Biomass could have an important role in the strategy to reduce greenhouse gas emissions from large coal plants. Amongst the plethora of different biomasses, wood pellets have emerged as one of the most successful and fast growing internationally traded commodities. Wood (and straw) pellets offer a more energy dense and transportable alternative to the traditional wood chip, a product most commonly associated with the paper and pulp industry.
A few large scale projects in Europe have drawn on North American sources to supplement local supplies of biomass without any major problems. At current levels of demand, there appears to be an abundance of wood resource.
However, extending cofiring at low rates (5-10%) to the world’s coal-fired fleet will increase demand for wood pellets significantly. Meeting this demand will offer opportunities and challenges for the entire biomass supply chain, not least forest resources. This presentation accompanies a report by the IEA Clean Coal Centre to review the current understanding of world biomass resources using published forestry data from the UN Forestry and Agricultural Organization (FAO). From these data, the author attempts to identify a global and regional resource figure for wood in the form of residues and waste by-products that arise from the forestry industry; and discusses the broad issues that affect forest resources worldwide.
Legislation for mercury control for coal-fired power plants is emerging in several regions. The US
Environmental Protection Agency (US EPA) has several new rules, including MATS (the Mercury
and Air Toxics Standard) and CSAPR (the Cross-State Air Pollution Rule) both of which will have
a significant impact on coal-fired power plants in terms of retrofitting control technologies for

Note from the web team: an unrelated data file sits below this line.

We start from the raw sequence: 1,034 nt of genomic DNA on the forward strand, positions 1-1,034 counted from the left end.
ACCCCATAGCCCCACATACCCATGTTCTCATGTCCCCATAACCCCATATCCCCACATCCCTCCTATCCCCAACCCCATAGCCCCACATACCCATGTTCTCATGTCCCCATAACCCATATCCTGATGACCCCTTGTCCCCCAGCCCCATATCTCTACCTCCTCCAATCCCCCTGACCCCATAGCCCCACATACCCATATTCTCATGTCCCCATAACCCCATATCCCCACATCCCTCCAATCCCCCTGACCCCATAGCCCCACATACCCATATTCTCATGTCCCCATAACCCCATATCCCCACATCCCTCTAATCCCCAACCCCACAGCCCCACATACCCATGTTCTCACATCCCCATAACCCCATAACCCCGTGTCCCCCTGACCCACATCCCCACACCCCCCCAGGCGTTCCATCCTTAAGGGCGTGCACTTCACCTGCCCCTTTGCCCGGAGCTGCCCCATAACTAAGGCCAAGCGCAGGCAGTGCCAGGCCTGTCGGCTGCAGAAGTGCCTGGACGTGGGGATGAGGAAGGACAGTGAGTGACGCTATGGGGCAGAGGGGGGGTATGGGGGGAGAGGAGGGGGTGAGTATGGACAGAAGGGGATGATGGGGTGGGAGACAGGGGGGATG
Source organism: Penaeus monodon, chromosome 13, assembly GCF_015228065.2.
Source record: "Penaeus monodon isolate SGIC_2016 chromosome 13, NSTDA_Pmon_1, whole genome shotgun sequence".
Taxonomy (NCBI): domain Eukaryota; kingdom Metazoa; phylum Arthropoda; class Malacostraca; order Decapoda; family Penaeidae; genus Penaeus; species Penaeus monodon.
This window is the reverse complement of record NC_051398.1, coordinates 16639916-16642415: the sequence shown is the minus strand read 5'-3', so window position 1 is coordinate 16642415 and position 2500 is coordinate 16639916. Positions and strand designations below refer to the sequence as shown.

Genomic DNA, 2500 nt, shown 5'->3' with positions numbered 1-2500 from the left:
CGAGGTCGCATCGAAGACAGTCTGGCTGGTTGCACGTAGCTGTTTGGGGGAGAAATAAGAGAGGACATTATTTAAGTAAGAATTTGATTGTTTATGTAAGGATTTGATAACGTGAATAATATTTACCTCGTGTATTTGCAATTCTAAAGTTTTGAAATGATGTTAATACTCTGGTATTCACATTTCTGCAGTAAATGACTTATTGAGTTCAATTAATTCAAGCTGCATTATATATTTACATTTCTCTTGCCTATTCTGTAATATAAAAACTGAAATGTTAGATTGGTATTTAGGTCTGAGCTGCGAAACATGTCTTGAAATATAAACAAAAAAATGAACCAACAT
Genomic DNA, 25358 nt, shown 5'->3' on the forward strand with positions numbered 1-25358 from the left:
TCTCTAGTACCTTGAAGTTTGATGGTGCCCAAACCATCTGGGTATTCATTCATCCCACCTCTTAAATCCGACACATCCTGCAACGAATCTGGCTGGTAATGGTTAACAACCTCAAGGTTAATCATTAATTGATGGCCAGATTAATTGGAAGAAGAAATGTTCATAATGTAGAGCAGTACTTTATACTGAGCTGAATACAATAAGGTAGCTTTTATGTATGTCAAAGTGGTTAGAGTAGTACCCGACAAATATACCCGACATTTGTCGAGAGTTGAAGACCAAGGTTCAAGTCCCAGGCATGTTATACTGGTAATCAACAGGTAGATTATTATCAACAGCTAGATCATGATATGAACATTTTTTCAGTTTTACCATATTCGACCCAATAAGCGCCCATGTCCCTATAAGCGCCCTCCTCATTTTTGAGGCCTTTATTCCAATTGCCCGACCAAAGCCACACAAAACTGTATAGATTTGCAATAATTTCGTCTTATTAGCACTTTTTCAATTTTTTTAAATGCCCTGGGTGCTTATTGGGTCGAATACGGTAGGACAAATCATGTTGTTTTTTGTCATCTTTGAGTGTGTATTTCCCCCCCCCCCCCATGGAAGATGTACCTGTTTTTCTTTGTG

compliance. Canada has the Canada-Wide Standard which sets caps on mercury emissions for
individual Provinces. Although the EU has not yet set emission limits for mercury from coal-fired
plants, the new IED (Industrial Emissions Directive) has annual monitoring requirements for
mercury emissions. Further, the new BREFs (best available technology reference documents)
include details on options for mercury control. This would imply that, although mercury is not
currently being regulated, emissions are being monitored and control may be required at some
sources in future. China's latest Five-Year Plan includes emission limits for mercury which, for
the moment, are not particularly challenging. However, there is clearly a recent and significant
move in China towards the cleaning up of emissions from the coal sector.
In addition to mercury-specific policies and approaches, these regions have other policies and
regulations which could have a significant effect on mercury emissions. Looking ahead, based on
the consideration that regulations will be enacted for several pollutants simultaneously in these
regions, the outlook for environmental equipment regulations with respect to trace element
emissions is investigated. The webinar covers:
• legislative approaches in the different regions;
• suitable control technologies - co-benefit approaches, mercury specific technologies and
multi-pollutant strategies; and
• summaries of action in each of the target regions.
Using coal to fuel diesel engines has been investigated previously, but the technology has not yet been commercialised. This presentation reviews the previous R&D programmes on coal-fuelled diesel engines and focuses on the recent developments of the technology in its latest form, the direct injection carbon engine (DICE).